“What is to give light must endure burning.” Victor Frankl
It’s easy to get lost in the shuffle during any transition, especially one as fundamentally disruptive as transitioning from your social and professional circles have been military into a position where your primary responsibility is to influence civilians that YOU are the BEST choice, of the many choices they have. That’s a lot of pressure, or a lot of noise, at the very least, right?
So, what do we not want to see happen during a transition?
Getting lost in the shuffle.
It’s easy to do that, and that’s not who you are, or you would not have signed up to protect others.
Your transition is going to be uncomfortable, regardless of the career you pursue. The extent to which you are willing to get uncomfortable WILL be rewarded. When you open your network and increase the competitiveness of your position within the job market, you make more, you have more perceived value.
So, what do we want to see happen during a transition?
What if instead of stewing alone on our off day, looking a year out to our transition date, overwhelmed by the plethora of organizations giving you different ways to solve the same problem…what if we start engaging with other transitioning veterans (or transitioned) who have momentum, good habits, best practices, what would that start to feel like?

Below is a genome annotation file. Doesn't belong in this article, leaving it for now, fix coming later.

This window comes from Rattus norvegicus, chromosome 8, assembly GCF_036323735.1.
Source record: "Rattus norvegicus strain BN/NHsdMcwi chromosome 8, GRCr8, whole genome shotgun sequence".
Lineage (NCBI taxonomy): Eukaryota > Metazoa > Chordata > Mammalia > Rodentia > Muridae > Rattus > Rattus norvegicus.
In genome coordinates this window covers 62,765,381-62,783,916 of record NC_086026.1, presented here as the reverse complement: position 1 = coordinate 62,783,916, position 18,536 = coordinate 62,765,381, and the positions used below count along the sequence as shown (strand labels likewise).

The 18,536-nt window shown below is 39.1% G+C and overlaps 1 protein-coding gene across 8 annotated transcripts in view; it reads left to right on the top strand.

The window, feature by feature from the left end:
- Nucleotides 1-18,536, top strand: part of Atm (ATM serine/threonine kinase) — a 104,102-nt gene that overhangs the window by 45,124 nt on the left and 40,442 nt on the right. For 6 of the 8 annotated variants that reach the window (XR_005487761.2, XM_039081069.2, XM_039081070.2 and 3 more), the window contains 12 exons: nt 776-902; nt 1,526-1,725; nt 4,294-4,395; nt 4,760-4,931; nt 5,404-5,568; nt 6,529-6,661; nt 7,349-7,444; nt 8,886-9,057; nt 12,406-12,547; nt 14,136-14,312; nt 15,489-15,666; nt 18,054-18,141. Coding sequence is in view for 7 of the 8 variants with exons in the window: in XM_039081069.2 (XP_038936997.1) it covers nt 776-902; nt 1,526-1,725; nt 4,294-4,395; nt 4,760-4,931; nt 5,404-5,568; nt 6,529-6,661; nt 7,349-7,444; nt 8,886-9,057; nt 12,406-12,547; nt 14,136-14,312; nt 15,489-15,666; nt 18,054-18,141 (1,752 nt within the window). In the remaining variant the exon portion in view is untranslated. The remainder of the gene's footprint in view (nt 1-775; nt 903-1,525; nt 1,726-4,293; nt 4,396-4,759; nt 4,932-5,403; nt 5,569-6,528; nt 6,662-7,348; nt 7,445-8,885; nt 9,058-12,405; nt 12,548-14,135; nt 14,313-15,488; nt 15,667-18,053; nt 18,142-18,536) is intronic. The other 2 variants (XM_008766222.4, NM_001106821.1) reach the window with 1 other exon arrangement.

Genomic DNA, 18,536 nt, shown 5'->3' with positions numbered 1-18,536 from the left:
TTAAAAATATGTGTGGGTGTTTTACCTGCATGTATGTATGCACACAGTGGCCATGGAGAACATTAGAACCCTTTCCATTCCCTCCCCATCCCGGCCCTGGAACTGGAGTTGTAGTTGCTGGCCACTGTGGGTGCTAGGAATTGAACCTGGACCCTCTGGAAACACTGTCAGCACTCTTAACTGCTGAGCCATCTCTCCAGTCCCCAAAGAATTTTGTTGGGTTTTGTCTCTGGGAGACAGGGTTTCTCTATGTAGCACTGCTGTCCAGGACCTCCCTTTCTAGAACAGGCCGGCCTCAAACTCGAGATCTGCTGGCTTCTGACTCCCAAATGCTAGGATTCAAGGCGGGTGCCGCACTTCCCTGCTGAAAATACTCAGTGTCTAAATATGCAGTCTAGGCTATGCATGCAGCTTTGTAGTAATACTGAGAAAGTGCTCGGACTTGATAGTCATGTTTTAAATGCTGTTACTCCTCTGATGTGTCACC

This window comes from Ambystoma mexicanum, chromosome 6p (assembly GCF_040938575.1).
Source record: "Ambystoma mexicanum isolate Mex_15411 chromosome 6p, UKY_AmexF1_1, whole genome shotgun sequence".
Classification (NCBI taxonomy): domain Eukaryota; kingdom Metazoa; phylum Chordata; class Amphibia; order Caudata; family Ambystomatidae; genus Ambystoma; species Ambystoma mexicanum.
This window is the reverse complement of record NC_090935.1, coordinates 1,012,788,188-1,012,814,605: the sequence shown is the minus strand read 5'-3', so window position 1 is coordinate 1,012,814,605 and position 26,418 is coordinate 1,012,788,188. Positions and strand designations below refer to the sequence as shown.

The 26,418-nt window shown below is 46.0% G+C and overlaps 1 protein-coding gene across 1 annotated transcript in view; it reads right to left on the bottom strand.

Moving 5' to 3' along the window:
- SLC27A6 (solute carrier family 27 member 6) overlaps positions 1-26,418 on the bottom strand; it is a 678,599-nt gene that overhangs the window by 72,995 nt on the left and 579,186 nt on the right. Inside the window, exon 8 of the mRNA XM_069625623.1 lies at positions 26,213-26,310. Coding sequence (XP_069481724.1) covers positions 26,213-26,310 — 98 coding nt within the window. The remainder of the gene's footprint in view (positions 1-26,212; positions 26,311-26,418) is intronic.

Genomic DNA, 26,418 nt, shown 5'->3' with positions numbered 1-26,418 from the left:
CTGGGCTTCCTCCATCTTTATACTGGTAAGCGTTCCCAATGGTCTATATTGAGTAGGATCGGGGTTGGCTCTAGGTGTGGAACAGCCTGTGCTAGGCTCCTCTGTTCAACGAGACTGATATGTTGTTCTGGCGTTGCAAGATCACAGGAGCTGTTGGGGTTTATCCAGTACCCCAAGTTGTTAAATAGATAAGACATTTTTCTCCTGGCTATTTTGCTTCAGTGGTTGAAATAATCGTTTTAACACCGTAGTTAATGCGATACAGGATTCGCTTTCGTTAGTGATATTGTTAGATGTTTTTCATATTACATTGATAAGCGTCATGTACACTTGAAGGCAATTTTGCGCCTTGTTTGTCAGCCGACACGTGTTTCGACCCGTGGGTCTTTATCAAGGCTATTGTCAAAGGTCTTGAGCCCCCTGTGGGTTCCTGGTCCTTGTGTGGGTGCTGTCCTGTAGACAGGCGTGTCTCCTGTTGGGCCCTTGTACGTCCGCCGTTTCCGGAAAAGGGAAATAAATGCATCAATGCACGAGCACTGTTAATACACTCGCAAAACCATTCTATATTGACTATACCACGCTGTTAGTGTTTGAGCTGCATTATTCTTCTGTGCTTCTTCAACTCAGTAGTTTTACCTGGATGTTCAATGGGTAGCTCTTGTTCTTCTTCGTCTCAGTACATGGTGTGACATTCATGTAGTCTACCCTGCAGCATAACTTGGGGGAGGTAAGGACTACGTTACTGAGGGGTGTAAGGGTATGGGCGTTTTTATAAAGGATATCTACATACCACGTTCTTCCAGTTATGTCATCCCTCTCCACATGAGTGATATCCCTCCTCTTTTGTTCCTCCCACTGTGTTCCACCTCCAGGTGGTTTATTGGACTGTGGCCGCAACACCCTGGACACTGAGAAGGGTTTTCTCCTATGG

Circling back to our quote. “What is to give light must endure burning”.
You signed up to literally put your life on the line for your loved one’s safety, freedom, and liberty.
It seems like once you successfully transition, you’ll probably reach a handout, and help other people with their own version of a transition, in your own way.
Considering how we will contribute to others, once we hit our goal, it can be a great way to add more fuel to an already roaring fire.
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